- Colored pencils
- Gel pens
Steps to Follow
You may have noticed that for the coloring of your mandala, we have included a list of different mediums. There is no need for you to purchase all of them, it is up to you to decide what medium you want to use for the coloring-in process.
The first thing you need to do is to find a piece of paper and ensure you measure it so that it forms a square. It can be any size square, the larger the square the more space you will have to insert any details. However, a normal size square is about 8 x 8 inches. Now take your ruler and pencil and mark out a dot right in the center of the square.
The next step is to draw several circles around the dot. The easiest way to draw a circle is to use a compass, but if you do not have a compass do not worry, follow these steps instead. Take your ruler and put it onto the dot, then measure about 1/2 an inch from the center up above the dot, down below the dot, to the left of the dot, and finally to the right of the dot.
Take your ruler and measure another dot, this time one inch from the dot in the center of your square. Follow the same process, up, down, to the left, and right. Then you can make as many rows of dots as you want, making sure all of them are equally distant from the center of your square.
Next, take your ruler and draw a line connecting the dots, a vertical line connecting the dots up and down, and a horizontal line connecting the dots to the right and left. This should be an equal distance on both sides of the vertical line.
Draw another series of dots that are also the same distance from the center, like the first set of dots. However, this time they need to be at a 45 degrees angle from the vertical and horizontal lines, in both directions. Do not be too concerned that they are all perfect, the whole idea is to draw your mandala and have some fun.
Take your ruler and pencil and connect the dots you have just made; you should now have four lines going through the center. Now connect all the dots using a curved line forming your circle, again do not be too concerned if it is not a perfect circle. Draw the lines softly so you can erase any mistakes.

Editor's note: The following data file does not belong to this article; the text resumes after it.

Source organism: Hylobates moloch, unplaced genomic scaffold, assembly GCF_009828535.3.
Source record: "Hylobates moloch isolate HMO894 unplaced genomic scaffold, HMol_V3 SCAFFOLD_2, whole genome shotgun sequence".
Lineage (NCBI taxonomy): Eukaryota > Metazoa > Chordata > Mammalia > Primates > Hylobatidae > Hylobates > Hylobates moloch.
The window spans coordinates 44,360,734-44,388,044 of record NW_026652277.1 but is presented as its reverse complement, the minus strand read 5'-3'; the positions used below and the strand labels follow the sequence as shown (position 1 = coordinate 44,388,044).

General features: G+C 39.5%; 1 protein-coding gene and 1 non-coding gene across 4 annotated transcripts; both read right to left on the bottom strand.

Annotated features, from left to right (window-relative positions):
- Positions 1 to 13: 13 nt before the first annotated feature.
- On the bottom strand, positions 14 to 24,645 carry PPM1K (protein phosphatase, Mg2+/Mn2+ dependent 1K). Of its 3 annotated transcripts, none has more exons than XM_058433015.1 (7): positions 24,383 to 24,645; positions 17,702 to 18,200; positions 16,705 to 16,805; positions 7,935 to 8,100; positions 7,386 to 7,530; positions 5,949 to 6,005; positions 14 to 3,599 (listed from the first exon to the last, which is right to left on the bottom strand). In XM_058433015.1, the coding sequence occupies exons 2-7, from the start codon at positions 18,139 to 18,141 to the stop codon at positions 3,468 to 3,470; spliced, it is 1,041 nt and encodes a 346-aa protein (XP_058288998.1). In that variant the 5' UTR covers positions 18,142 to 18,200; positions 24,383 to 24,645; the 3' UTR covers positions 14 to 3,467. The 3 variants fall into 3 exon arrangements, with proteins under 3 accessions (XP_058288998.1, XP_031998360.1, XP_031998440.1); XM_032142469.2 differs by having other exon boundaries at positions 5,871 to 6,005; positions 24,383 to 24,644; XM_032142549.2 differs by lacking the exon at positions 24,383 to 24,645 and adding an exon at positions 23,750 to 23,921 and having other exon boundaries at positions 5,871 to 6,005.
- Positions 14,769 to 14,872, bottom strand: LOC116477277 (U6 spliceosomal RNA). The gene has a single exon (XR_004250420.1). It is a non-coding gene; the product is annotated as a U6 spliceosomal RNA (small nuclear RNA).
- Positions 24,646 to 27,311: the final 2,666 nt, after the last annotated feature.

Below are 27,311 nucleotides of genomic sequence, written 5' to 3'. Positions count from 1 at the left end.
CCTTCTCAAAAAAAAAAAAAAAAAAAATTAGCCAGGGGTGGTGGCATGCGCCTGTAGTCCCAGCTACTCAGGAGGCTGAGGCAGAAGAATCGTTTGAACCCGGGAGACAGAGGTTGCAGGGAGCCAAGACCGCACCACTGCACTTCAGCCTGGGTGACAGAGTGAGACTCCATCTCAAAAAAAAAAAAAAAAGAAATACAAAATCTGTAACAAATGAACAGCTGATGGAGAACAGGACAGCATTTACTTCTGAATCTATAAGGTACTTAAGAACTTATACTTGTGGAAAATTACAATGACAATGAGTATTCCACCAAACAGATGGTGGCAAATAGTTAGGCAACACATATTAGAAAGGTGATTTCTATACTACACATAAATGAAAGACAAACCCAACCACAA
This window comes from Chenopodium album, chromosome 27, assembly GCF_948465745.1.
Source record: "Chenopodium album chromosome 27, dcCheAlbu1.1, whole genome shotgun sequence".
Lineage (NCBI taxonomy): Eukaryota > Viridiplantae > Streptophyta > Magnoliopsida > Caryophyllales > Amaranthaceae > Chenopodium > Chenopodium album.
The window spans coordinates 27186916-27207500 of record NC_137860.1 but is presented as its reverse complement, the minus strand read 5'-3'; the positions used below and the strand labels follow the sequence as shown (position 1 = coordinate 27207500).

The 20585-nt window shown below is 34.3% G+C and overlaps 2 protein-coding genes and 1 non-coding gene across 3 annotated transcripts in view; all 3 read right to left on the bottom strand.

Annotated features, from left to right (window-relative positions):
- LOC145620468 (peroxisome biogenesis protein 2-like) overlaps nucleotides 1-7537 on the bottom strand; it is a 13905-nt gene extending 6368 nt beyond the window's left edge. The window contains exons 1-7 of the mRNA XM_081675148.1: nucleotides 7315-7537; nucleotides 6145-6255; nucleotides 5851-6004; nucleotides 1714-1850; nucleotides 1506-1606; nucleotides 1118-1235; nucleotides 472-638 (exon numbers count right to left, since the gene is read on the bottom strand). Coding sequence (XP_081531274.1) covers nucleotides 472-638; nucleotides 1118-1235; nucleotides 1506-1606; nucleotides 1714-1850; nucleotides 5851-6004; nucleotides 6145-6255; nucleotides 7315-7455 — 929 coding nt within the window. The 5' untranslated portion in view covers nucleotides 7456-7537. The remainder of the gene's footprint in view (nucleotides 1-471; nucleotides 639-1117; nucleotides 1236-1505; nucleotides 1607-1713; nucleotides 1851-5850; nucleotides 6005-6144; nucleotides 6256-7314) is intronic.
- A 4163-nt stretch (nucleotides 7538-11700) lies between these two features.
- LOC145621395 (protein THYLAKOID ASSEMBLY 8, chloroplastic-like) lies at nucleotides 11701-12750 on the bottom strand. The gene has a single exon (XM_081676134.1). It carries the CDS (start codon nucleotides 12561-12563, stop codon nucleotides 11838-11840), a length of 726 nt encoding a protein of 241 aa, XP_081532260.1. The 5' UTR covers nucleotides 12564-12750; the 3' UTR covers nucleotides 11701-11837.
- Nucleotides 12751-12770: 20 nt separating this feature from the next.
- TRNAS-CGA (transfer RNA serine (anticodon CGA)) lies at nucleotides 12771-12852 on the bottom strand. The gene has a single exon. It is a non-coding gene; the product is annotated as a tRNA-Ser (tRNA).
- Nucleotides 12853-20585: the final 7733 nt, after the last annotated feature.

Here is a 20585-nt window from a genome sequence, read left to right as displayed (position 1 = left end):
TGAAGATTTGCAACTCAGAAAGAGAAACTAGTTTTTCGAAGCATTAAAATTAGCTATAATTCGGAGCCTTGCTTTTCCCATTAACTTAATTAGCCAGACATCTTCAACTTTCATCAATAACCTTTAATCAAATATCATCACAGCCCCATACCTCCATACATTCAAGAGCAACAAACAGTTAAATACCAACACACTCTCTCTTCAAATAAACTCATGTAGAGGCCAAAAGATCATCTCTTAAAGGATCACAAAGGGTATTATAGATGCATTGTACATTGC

It is now time to begin to outline your mandala design. You can start by drawing small petal-shaped designs in the center of the circle. It is a good idea to first use colored pencils to draw your design.
By using the circles and lines you drew as a guide, start by adding any shape you want, circles, triangles, loops, or raindrops. You need to repeat the shapes in the right places. If you draw a shape on one line, make sure you repeat this on the other lines. This repetition is the key element for creating your mandala.
You can draw as many shapes as you like, and your mandala should begin to look slightly more complex. The key to this process is to take your time and draw one shape at a time repeating the same shape in the right place all around the circle.
You are almost done. It is time to start to color your mandala, you can choose to use only one color, or you can use as many colors as you like. You may even decide to leave your mandala as it is without coloring it at all, the final decision is up to you. Your mandala is now complete.
Benefits of Creating a Mandala